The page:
Paulus told Newsweek the team was surprised that embarrassment, rather than anger or disgust, was the most prominent terms linked to Trump's leadership. He said the idea of embarrassment as a political emotion is relatively unexplored but “seems to spark specifically due to the change in politics and use of willful norm violations as a means of politics.”

“We believe that what we observe here is a pattern of behavior that is present in political discourses around the globe,” said Paulus.

“Certain politicians and populist movements actively engage in social norm and etiquette violations in order to demonstrate strength and show that they stand against a political system of rules and regulations. In literature this is known as a specific form of affective politics which aims at forming and strengthening an affective bond with the ‘people’," he said.

However, this could have the opposite to the intended effect, said Paulus. "What becomes visible with our study is that such affective politics also have opposing effects which are equally affective but in a negative, disapproving way."

Anastasia Denisova, lecturer in journalism and expert in digital politics, viral cultures and internet memes at the University of Westminster, was not involved in the study, and described it as “rigorous" to Newsweek.

She highlighted that the authors acknowledged that the correlation they found doesn’t mean there was causation, and that researching Twitter data has many pitfalls. 

“What I particularly appreciated about this study is the link between embarrassment by Trump and national identity,” she said.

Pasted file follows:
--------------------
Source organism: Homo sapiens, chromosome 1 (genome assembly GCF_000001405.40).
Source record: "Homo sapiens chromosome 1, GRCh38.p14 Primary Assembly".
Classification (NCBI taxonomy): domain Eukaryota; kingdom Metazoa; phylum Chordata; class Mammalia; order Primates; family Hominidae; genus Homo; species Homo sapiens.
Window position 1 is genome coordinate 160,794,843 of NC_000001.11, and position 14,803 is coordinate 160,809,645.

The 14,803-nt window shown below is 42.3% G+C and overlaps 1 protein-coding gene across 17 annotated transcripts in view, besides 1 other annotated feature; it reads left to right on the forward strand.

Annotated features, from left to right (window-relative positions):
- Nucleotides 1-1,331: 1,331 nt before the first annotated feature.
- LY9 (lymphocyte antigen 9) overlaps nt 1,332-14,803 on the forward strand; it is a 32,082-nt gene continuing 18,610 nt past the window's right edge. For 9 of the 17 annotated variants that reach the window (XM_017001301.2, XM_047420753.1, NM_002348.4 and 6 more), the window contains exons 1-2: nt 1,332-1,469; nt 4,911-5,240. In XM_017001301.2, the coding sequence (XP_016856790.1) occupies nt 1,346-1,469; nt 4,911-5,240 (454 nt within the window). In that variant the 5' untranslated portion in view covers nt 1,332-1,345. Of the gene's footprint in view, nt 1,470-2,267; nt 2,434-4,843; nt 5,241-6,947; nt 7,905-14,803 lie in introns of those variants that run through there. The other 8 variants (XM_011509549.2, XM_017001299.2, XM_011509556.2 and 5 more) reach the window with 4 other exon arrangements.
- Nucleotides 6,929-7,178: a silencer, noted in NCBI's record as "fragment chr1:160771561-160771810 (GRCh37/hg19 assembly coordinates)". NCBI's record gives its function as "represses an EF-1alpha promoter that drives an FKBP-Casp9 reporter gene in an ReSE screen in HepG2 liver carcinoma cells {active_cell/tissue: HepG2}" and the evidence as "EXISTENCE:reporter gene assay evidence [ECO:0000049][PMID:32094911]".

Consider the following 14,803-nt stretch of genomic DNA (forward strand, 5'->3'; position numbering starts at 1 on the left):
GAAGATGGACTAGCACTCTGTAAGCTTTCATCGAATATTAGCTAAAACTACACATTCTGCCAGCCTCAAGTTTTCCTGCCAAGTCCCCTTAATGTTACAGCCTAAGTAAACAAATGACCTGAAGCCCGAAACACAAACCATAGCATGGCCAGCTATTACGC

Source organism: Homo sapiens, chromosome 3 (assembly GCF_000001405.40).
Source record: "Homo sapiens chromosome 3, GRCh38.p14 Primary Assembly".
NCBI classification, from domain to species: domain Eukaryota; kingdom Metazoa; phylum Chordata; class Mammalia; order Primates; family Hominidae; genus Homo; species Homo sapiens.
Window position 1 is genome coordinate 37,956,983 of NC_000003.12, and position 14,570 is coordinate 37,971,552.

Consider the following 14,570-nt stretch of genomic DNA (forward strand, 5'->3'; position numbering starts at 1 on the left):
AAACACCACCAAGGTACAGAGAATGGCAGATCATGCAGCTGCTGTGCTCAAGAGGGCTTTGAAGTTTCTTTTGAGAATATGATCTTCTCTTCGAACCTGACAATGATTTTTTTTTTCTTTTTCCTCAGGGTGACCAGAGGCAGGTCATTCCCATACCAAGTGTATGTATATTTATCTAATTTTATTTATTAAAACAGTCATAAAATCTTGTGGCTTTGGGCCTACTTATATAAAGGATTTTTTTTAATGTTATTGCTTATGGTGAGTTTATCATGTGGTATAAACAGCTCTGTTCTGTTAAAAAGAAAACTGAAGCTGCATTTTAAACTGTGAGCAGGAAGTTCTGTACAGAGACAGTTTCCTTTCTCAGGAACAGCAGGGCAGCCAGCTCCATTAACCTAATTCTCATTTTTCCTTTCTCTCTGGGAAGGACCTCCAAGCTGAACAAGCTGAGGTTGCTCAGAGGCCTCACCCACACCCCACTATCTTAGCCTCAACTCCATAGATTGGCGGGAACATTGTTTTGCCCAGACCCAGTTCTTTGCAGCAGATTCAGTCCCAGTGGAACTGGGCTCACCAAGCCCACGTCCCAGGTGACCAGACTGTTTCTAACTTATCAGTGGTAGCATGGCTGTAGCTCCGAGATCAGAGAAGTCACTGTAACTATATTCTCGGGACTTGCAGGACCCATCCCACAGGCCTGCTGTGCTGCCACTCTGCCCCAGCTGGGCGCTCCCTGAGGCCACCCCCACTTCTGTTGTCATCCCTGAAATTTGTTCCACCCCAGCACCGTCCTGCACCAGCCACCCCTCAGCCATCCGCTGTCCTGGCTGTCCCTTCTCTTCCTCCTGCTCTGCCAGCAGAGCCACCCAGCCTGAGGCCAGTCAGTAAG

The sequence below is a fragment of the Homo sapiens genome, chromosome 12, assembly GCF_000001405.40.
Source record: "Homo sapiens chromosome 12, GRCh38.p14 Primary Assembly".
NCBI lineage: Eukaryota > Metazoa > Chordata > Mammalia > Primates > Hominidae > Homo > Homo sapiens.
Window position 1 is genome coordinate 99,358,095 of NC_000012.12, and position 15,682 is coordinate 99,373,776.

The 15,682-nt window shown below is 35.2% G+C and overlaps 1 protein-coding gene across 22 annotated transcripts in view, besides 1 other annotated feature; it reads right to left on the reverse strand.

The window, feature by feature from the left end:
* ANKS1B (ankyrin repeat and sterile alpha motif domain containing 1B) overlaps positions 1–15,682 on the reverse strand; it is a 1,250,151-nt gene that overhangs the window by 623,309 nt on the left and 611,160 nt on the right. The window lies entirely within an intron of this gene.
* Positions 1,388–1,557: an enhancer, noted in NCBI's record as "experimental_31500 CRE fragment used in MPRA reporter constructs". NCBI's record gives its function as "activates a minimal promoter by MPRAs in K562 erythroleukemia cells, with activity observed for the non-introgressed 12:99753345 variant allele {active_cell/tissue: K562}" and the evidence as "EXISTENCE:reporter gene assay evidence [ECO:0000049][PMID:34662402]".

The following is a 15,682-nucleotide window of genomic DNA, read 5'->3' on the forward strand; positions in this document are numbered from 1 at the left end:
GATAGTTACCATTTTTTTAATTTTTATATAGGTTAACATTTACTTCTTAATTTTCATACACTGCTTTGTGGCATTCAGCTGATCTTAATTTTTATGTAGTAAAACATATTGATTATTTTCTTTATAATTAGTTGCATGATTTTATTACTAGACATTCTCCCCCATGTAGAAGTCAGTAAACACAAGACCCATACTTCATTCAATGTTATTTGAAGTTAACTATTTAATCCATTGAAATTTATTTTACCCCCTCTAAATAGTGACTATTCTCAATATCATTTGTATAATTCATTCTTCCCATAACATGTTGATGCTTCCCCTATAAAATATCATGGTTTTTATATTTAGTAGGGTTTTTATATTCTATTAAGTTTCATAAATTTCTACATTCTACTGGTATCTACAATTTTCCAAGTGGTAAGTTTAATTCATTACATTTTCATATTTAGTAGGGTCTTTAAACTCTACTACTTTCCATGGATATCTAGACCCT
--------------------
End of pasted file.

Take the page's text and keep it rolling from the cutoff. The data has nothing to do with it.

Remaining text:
“When people are embarrassed, they are ashamed for a behavior of someone from their group—the one that does not live up to the agreed standard or norm. The spike in embarrassment by the U.S. leader shows that people notice the toxicity of his public communication and don’t want to be identified on similar terms,” she said.

“In my study on political persona of the leader and their media presence I’ve noticed that a president can often embody the country for its citizens, especially if it comes to the less democratic rulers. However, a president can also be seen as the helper of the country, or as the ‘groom’, or the ‘father’ of the nation. In the case of Trump, his opponents deny associating him with American identity and being a US citizen.

She continued: “I agree with the authors of the paper that Twitter spikes in embarrassment may indicate the rise of ‘compensatory behavior,’ when people embarrassed by Trump will be driven to take action to make up for the shameful words and deeds of the leader.”

donald trump white house us president getty President Donald Trump is pictured on March 25 in the Diplomatic Reception Room of the White House. The study's author says that Trump appears to violate social norms “as if he did not care that they exist.” Michael Reynolds - Pool/Getty Images